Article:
OIG backs off on lowest cost’ provider exclusions
Providers have just scored a rare victory against the OIG. In the face of numerous protests, OIG has backed away from excluding providers for not offering Medicare the lowest price.
A proposed OIG rule, intended to implement portions of the HIPAA legislation, would have permitted exclusion of providers that charged Medicare "substantially in excess" of what they charged other customers. That provoked an outcry from providers who feared they could be sanctioned for discounted arrangements with HMOs.
"This would have destroyed any chance of offering flexible pricing," says attorney Bill Sarraille, JD, of Arent Fox in Washington, DC. OIG has scotched the provision from a package of final rules, published in the Sept. 2 Federal Register, that expand the agency’s power to exclude providers.
But if OIG has closed one avenue to exclusion, it’s opened another. Now, manufacturers and distributors who don’t file Medicare or Medicaid claims face the ultimate sanction. OIG had previously maintained that while it had the authority to exclude manufacturers and distributors who didn’t submit claims, it wouldn’t do so for logistical reasons. "We have now concluded that such exclusions should be undertaken, when warranted by the conduct of such entities, notwithstanding the administrative burdens," the agency says.
And because OIG can penalize anyone who deals with an excluded company, providers will have to check and keep checking who’s on OIG’s excluded list, which is posted monthly on the agency’s site on the World Wide Web (http://www.hhs.gov/progorg/oig/cumsan/cumsanc.html). "The government is going to take the position that because the lists are public, it’s your responsibility to look at them," Sarraille predicts.
However, the federal watch dogs did hedge a little. "We wouldn’t expect that manufacturers would often be convicted and subject to a mandatory exclusion," the agency says. Indeed, OIG spokeswoman Judy Holtz claims the agency has never taken such an action.
Because excluding a manufacturer might hurt customers, OIG says it’s "committed to exercising this sanction authority carefully and prudently, and acting only where the excluded provider’s product can be clearly identified."
Waivers will be given, for example, to a pharmaceutical company that makes a unique drug. Still, anyone who submits claims that involve items made by an excluded indirect provider is subject to a Civil Monetary Penalty. But OIG will only come down on those who "knew or should have known" they were submitting those claims. Plus, providers will be allowed to bill for products up to 30 days after the effective date of the manufacturer’s exclusion, and up to 60 days until October 1999.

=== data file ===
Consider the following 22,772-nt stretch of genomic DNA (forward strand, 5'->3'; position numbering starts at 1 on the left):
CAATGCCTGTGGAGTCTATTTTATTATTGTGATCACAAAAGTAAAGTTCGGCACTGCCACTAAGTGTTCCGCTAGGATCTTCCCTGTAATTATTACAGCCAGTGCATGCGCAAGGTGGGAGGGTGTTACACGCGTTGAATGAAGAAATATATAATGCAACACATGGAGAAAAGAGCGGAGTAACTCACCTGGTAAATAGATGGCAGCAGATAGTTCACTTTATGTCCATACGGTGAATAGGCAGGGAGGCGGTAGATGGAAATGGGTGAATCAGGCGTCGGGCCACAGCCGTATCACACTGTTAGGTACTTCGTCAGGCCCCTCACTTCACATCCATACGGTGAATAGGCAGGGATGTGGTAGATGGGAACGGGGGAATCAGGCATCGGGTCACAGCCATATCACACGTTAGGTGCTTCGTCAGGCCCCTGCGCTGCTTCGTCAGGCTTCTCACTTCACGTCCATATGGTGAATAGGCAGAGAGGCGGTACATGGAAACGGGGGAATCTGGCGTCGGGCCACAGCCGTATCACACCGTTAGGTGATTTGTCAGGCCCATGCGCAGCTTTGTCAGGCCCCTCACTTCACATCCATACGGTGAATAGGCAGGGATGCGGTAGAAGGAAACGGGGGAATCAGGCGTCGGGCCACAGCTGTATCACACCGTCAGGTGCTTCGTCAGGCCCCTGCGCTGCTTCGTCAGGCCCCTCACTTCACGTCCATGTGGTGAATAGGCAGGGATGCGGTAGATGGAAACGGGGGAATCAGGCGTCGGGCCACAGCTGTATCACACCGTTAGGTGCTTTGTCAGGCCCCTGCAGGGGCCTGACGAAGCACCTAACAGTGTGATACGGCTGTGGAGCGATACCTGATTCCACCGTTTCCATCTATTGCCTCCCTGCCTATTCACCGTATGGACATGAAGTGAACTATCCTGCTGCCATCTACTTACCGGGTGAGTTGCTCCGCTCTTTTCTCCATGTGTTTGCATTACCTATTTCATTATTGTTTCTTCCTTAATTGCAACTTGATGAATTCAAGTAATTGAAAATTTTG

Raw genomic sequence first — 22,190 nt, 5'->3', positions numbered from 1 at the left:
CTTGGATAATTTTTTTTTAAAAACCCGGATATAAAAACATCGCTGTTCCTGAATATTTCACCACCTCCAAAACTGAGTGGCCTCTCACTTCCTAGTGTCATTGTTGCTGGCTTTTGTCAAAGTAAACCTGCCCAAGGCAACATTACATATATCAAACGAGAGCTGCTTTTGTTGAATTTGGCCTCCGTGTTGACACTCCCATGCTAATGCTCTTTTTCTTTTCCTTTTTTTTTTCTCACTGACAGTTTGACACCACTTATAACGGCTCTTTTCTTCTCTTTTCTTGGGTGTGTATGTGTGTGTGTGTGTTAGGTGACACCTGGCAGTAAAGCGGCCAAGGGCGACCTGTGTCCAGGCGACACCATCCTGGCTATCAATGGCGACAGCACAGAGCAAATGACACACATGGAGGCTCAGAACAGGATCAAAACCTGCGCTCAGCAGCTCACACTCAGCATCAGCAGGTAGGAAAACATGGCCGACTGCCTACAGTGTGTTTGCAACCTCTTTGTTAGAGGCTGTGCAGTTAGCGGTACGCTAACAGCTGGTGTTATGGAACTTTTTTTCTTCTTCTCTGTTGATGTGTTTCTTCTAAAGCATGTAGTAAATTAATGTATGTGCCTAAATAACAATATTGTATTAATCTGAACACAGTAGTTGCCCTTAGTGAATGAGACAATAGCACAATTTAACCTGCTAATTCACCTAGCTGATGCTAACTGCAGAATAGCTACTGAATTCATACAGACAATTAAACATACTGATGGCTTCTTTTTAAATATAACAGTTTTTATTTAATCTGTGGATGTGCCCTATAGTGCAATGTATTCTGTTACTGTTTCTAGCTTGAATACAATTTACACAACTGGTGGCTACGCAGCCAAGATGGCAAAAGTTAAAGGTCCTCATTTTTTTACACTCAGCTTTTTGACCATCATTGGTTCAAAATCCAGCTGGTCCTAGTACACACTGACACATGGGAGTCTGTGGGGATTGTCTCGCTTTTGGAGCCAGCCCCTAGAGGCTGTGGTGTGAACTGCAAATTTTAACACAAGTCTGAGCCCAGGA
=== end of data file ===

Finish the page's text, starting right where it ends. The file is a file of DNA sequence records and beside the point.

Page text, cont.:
The new set of rules, which takes effect Oct. 2, also:
- Lengthens exclusions. OIG will now use any adverse actions by any federal, state or local agency or board when deciding the length of exclusions. These aggravating factors include drug dealing and tax evasion, though the agency says the aggravating offense should be related in some way to the cause of the exclusion.
- Blocks voluntary withdrawals. Providers under investigation by state agencies can’t avoid OIG exclusion by withdrawing from the state program. OIG now makes clear that if a state agency serves a provider with a written notice of charges or allegations, the matter must be reported to OIG for an exclusionary review regardless of whether the provider withdraws from the state program.
- Rewards cooperation. Any excluded party whose cooperation results in additional investigations will get consideration when the length of exclusion is determined.
- Penalizes officers and managing employees. OIG is sticking by its plan to exclude the officers and managing employees of excluded companies, as well as any owners. "It appears that Congress believed that any person serving as an officer or managing employee of the entity is presumed to have specific knowledge of the actions constituting the basis for the exclusion," OIG says.
- Eliminates personal hearings. Excluded people will no longer have an automatic opportunity for a personal hearing with OIG. Instead, they must submit a written request for an oral hearing.
OIG did back down from barring requests for reinstatement until the exclusionary period is over. Regulators agreed with critics that the time needed to process the request would extend the exclusionary period beyond the specified time. However, OIG cautions that merely obtaining a provider number does not reinstate anyone.